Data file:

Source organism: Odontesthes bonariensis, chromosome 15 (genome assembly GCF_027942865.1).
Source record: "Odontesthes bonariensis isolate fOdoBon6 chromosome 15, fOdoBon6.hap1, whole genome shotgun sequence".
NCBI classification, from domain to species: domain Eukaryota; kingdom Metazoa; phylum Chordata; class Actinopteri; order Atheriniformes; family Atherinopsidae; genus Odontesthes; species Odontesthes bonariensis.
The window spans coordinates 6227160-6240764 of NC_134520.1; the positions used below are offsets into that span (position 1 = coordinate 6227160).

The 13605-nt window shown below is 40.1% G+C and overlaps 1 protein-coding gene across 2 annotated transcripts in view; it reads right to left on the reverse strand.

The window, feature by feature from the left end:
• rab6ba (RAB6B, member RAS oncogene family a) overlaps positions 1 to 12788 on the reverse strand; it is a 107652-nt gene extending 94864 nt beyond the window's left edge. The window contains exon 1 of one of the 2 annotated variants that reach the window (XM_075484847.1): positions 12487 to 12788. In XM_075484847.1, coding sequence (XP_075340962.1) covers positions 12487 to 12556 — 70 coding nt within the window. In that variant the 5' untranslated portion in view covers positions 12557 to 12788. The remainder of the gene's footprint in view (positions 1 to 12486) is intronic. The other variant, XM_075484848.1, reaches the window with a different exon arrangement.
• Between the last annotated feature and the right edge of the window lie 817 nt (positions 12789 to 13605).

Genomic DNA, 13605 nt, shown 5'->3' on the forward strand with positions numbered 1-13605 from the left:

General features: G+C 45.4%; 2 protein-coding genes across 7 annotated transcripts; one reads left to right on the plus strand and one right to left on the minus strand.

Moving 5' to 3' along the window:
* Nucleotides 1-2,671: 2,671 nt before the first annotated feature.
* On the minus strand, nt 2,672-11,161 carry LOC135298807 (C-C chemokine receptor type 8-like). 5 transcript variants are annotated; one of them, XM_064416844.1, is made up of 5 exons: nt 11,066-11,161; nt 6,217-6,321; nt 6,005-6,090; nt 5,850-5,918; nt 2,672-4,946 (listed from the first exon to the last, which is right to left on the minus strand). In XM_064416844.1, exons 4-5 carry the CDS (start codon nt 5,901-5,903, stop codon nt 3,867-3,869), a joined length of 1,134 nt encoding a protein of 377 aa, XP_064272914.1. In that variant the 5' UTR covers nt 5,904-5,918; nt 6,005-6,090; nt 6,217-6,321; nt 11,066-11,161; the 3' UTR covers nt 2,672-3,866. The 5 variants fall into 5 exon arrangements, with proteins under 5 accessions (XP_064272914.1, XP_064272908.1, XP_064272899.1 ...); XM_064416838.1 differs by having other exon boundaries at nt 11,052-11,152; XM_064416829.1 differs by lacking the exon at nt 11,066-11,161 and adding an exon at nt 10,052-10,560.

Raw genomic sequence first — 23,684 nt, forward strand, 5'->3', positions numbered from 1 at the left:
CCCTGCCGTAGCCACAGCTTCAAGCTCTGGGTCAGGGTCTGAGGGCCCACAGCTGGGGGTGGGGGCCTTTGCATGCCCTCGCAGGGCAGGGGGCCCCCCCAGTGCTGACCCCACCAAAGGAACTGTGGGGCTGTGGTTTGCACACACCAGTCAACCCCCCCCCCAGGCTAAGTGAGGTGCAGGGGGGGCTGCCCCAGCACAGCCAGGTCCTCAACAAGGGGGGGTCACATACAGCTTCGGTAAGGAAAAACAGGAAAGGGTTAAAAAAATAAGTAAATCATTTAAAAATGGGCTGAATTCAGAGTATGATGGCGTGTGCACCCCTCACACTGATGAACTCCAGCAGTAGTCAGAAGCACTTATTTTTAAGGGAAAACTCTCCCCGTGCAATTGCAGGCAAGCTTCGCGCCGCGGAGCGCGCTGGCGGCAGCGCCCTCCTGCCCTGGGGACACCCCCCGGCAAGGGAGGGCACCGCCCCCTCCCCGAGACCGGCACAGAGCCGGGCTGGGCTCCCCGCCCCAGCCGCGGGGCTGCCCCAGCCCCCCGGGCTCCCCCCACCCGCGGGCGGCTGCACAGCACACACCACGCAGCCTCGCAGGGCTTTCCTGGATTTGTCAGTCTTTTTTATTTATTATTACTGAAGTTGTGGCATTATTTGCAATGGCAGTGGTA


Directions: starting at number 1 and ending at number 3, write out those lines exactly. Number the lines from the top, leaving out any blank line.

Source organism: Odontesthes bonariensis, chromosome 15 (genome assembly GCF_027942865.1).
Source record: "Odontesthes bonariensis isolate fOdoBon6 chromosome 15, fOdoBon6.hap1, whole genome shotgun sequence".
NCBI classification, from domain to species: domain Eukaryota; kingdom Metazoa; phylum Chordata; class Actinopteri; order Atheriniformes; family Atherinopsidae; genus Odontesthes; species Odontesthes bonariensis.